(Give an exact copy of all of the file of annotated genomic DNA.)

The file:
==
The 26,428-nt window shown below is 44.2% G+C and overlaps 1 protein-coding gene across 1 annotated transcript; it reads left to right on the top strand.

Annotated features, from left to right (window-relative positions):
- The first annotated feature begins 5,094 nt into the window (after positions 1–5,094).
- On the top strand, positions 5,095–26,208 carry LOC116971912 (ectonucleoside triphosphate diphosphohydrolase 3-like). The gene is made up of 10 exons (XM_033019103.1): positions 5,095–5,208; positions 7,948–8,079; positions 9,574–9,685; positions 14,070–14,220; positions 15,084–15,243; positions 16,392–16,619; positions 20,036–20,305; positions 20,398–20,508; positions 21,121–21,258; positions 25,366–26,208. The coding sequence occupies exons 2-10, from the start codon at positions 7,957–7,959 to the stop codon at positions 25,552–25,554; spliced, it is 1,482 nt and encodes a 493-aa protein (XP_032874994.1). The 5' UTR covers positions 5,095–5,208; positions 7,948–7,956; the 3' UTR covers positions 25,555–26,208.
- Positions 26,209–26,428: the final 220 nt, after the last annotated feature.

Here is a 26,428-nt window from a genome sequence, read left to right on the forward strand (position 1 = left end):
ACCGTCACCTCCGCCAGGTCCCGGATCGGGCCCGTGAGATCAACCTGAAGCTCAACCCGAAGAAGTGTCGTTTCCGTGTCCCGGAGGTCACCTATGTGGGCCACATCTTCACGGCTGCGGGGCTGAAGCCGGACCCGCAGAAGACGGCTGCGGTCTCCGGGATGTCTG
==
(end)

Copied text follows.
The 26,428-nt window shown below is 44.2% G+C and overlaps 1 protein-coding gene across 1 annotated transcript; it reads left to right on the top strand.

Annotated features, from left to right (window-relative positions):
- The first annotated feature begins 5,094 nt into the window (after positions 1–5,094).
- On the top strand, positions 5,095–26,208 carry LOC116971912 (ectonucleoside triphosphate diphosphohydrolase 3-like). The gene is made up of 10 exons (XM_033019103.1): positions 5,095–5,208; positions 7,948–8,079; positions 9,574–9,685; positions 14,070–14,220; positions 15,084–15,243; positions 16,392–16,619; positions 20,036–20,305; positions 20,398–20,508; positions 21,121–21,258; positions 25,366–26,208. The coding sequence occupies exons 2-10, from the start codon at positions 7,957–7,959 to the stop codon at positions 25,552–25,554; spliced, it is 1,482 nt and encodes a 493-aa protein (XP_032874994.1). The 5' UTR covers positions 5,095–5,208; positions 7,948–7,956; the 3' UTR covers positions 25,555–26,208.
- Positions 26,209–26,428: the final 220 nt, after the last annotated feature.

Here is a 26,428-nt window from a genome sequence, read left to right on the forward strand (position 1 = left end):
ACCGTCACCTCCGCCAGGTCCCGGATCGGGCCCGTGAGATCAACCTGAAGCTCAACCCGAAGAAGTGTCGTTTCCGTGTCCCGGAGGTCACCTATGTGGGCCACATCTTCACGGCTGCGGGGCTGAAGCCGGACCCGCAGAAGACGGCTGCGGTCTCCGGGATGTCTG